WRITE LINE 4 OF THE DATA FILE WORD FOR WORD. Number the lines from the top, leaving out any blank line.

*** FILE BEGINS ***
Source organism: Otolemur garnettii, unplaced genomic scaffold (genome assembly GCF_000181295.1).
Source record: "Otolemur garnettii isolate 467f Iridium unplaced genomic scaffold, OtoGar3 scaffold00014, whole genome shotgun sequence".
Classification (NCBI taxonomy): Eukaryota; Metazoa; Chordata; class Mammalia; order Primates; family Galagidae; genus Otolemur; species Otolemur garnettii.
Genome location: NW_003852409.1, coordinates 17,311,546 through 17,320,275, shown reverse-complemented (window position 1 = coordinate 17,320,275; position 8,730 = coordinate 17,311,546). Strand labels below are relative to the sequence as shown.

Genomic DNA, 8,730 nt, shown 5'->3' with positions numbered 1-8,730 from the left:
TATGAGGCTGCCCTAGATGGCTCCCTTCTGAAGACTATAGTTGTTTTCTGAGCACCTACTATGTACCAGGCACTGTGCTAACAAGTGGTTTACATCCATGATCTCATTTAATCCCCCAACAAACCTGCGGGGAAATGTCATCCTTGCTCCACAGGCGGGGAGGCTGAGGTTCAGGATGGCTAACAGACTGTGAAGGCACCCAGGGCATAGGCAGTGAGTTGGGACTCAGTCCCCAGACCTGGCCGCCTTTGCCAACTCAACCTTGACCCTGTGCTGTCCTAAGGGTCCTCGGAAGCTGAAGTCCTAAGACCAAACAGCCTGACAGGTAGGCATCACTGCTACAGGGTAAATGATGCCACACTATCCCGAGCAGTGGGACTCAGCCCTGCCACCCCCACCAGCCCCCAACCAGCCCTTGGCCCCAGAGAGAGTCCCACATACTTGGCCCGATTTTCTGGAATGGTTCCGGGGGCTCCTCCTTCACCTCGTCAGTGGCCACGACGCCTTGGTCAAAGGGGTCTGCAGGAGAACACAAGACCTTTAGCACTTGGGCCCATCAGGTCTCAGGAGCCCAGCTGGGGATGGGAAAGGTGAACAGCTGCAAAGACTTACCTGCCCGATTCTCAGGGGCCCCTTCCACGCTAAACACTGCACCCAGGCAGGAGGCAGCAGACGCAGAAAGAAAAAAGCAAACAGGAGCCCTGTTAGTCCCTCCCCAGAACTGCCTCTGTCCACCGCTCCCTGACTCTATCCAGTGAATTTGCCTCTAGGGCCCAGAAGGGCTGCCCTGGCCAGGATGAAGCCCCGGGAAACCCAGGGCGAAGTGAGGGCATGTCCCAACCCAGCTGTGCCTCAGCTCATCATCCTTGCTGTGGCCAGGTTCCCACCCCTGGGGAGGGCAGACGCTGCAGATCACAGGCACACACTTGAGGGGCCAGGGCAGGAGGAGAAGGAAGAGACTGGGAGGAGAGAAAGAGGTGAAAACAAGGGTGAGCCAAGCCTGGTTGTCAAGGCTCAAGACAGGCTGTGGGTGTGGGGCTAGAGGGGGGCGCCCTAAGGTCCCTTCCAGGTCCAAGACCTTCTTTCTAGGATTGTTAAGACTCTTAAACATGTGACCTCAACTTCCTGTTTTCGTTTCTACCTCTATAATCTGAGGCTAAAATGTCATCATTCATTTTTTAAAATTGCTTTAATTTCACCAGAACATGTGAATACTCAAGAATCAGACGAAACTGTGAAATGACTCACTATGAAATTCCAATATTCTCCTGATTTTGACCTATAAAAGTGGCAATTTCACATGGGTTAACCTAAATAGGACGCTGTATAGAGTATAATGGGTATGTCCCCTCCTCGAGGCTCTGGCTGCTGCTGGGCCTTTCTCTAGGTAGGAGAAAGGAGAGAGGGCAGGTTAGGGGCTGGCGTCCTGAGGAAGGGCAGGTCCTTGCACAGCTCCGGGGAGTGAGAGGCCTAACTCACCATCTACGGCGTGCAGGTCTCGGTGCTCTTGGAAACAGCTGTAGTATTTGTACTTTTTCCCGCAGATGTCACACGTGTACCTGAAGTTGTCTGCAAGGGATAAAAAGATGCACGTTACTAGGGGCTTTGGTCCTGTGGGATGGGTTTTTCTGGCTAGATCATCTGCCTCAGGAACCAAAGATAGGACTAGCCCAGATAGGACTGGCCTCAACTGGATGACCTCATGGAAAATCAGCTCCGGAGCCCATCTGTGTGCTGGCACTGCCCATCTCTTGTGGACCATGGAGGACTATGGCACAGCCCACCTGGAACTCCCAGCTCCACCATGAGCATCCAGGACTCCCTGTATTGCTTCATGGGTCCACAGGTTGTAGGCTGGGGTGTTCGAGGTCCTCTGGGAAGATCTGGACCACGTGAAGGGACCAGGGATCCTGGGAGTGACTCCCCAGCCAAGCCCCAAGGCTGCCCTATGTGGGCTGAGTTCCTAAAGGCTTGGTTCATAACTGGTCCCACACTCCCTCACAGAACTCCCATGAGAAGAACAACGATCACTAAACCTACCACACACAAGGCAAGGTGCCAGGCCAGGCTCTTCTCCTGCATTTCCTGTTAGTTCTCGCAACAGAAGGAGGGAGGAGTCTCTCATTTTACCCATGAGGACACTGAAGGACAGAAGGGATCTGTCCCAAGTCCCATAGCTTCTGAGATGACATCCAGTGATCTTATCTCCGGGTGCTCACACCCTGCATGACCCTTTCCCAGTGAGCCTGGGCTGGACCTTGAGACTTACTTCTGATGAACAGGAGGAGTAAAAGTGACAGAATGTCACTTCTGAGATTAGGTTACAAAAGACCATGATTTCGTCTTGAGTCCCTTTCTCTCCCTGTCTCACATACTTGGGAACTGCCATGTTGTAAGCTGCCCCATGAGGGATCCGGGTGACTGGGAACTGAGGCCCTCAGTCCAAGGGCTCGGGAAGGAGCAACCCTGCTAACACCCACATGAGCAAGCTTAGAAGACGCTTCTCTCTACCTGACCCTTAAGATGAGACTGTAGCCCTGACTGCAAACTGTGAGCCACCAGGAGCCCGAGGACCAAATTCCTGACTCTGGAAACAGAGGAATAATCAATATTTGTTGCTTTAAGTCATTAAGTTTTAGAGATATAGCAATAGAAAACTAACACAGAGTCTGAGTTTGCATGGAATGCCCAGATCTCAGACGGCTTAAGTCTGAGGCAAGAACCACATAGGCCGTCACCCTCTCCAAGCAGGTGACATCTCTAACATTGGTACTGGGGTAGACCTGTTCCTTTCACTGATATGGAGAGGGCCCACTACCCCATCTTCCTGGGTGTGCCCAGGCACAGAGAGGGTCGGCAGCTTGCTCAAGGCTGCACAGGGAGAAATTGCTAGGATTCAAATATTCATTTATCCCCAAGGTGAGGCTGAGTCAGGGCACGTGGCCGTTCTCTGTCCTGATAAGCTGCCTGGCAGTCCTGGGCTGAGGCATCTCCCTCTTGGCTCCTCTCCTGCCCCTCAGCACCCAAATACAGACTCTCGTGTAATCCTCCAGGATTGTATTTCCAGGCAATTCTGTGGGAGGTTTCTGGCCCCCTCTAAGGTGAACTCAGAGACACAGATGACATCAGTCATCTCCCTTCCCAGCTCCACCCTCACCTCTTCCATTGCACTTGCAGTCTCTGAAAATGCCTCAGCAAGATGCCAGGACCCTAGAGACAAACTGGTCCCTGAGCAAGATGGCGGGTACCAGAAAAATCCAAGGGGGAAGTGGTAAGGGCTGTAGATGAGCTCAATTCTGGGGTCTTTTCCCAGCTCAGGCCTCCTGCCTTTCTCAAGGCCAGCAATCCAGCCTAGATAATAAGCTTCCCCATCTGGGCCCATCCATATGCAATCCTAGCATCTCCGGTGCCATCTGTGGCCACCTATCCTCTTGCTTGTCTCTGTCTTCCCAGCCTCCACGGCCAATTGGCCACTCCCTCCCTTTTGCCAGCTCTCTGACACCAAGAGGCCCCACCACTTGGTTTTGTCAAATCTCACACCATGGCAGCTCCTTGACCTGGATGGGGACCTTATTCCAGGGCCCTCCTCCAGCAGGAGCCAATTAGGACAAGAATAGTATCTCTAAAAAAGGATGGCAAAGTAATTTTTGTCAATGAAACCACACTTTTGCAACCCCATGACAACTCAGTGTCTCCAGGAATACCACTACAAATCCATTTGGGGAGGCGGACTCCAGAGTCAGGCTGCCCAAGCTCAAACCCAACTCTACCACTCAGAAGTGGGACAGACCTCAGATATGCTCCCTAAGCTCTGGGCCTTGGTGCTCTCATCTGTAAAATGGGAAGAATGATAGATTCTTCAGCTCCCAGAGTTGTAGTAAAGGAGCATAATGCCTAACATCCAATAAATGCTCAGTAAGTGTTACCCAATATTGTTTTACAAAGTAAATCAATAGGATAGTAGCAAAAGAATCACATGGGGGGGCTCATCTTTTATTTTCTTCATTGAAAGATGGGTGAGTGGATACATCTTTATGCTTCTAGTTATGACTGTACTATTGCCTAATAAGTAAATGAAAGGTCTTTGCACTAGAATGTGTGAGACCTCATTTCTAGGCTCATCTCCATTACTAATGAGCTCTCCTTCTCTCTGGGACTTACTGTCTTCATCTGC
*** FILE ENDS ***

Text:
Genome location: NW_003852409.1, coordinates 17,311,546 through 17,320,275, shown reverse-complemented (window position 1 = coordinate 17,320,275; position 8,730 = coordinate 17,311,546). Strand labels below are relative to the sequence as shown.